2014 Round the Rock SUP Race: Winner Interviews
Be sure to read our full summary and catch the great video highlights of the 2014 Round the Rock race!
The 2014 Round the Rock stand up paddleboarding race took place last weekend at Seward Park just outside of Seattle, Washington. The premiere race and namesake of the event is a paddleboard course that circles Mercer Island—approximately 13-13.5 miles.
The racers took off, men and women, in all board categories at the same time on Sunday morning. The rules were simple—no drafting off of other board classes or opposite genders. Oh, and go fast! Round the Rock also employs a “sweep or weep” rule, meaning if you pass a larger board class than you (pass an unlimited board on a 14’ board or a 14’ board on a 12’6”, etc.) then you claim that prize money. Kind of a sweet deal.
Right around the two hour mark, the first racers began to come in. The first board across the line was Brett Saguid, a local from Spokane, Washington who rode in the unlimited category.
When we interviewed Brett, he said the entirety of his 2:07:16 on the water wasn’t all easy. Part of the difficulty were the conditions.
“It was a tough race—it was hot out there.”
The racers caught a headwind on the backside of Mercer Island, becoming a challenge for some and offering a momentary reprieve from the heat for others. For Brett, it was the latter who said, “it actually felt really good to go into the head wind.”
After crossing the finish line, it was obvious that Saguid was exhausted, his hand shaking as he put a volunteer-filled cup of water to his lips.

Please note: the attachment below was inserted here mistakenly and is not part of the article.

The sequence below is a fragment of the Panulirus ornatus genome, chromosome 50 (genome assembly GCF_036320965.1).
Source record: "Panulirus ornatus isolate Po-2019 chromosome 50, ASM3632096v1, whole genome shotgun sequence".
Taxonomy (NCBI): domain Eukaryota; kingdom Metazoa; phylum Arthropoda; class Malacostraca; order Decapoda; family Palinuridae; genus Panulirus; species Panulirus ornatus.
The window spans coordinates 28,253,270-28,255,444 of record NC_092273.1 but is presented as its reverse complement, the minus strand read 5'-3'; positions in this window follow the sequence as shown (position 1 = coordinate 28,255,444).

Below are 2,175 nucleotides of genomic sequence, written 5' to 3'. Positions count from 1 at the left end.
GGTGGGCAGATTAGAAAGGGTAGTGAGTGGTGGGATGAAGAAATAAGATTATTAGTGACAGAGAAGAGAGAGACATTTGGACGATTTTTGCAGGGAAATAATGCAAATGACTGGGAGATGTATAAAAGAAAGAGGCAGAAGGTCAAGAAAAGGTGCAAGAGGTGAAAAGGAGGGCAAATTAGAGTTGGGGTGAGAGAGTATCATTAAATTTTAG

“At the finish, being so tired, trying to give it your all and [you] don’t feel like there’s [any] glide, but it was a fun race. An awesome race.”
The first woman to finish not only posted a scorching time, but was one of the top 10 finishers. International competitor Lina Augaitis finished 8th overall (I say 7th in the interview because that’s how it was announced—oops!) crushed the field coming in just 11 minutes after the winner and a full 10 minutes before the next female finisher.
This is the third time Lina has competed at Round the Rock and even though she’s a fierce competitor in some of the larger events (like the recent Columbia Gorge Paddle Challenge), there’s appeal for her in this small, homegrown races.
“I love the grassroots kind of feel.”
Part of the appeal for Augaitis is seeing people new to the sport competing in their first races. Having just taught a clinic at a large Canadian race the week previously, she said part of the joy she got out of that event was teaching someone and then watching them race for the first time. She really is a great ambassador for the sport and is dedicated to seeing it grow with the next generation of SUPers.
Like Saguid, Lina said that the conditions (hot and dry) presented their own unique set of challenges, though that didn’t keep her from pushing herself.
“I felt pretty good. A little hot as the wind calmed down, but in general I felt really great.”
For Augaitis, it’s less about the conditions and more about mental toughness. Instead of battling through wind and waves (as she did her first time racing at Round the Rock three years ago), you have to work to stay focused and motivated when it’s flat.
“On such a long race—a hot, calm day—a lot of it’s in your mind.” The difficulty of that kind of race “is less physical and more mental.”
So Lina’s strategy was to get out in front quickly, “go fast off the start and not let anybody draft me and just hold it.”
She did that and crossed the finish line triumphantly, racking up a pretty decent paycheck in the process.